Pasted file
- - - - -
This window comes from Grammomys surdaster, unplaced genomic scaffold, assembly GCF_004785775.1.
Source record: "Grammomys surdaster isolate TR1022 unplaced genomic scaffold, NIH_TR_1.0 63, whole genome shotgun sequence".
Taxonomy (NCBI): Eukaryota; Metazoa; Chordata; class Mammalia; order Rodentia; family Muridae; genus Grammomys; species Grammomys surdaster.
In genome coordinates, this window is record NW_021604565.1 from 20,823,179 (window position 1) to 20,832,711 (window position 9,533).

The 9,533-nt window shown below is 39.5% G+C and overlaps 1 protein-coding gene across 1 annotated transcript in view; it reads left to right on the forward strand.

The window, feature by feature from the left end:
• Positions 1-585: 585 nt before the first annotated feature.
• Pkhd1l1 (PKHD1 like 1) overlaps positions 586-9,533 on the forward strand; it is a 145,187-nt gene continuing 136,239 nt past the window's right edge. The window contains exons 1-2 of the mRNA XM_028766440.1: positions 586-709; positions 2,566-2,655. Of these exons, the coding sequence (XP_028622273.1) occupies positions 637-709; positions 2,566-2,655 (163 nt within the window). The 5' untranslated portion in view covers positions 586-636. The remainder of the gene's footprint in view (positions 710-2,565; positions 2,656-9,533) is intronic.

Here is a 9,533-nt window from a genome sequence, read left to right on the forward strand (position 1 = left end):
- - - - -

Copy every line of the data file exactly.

This window comes from Grammomys surdaster, unplaced genomic scaffold, assembly GCF_004785775.1.
Source record: "Grammomys surdaster isolate TR1022 unplaced genomic scaffold, NIH_TR_1.0 63, whole genome shotgun sequence".
Taxonomy (NCBI): Eukaryota; Metazoa; Chordata; class Mammalia; order Rodentia; family Muridae; genus Grammomys; species Grammomys surdaster.
In genome coordinates, this window is record NW_021604565.1 from 20,823,179 (window position 1) to 20,832,711 (window position 9,533).

The 9,533-nt window shown below is 39.5% G+C and overlaps 1 protein-coding gene across 1 annotated transcript in view; it reads left to right on the forward strand.

The window, feature by feature from the left end:
• Positions 1-585: 585 nt before the first annotated feature.
• Pkhd1l1 (PKHD1 like 1) overlaps positions 586-9,533 on the forward strand; it is a 145,187-nt gene continuing 136,239 nt past the window's right edge. The window contains exons 1-2 of the mRNA XM_028766440.1: positions 586-709; positions 2,566-2,655. Of these exons, the coding sequence (XP_028622273.1) occupies positions 637-709; positions 2,566-2,655 (163 nt within the window). The 5' untranslated portion in view covers positions 586-636. The remainder of the gene's footprint in view (positions 710-2,565; positions 2,656-9,533) is intronic.

Here is a 9,533-nt window from a genome sequence, read left to right on the forward strand (position 1 = left end):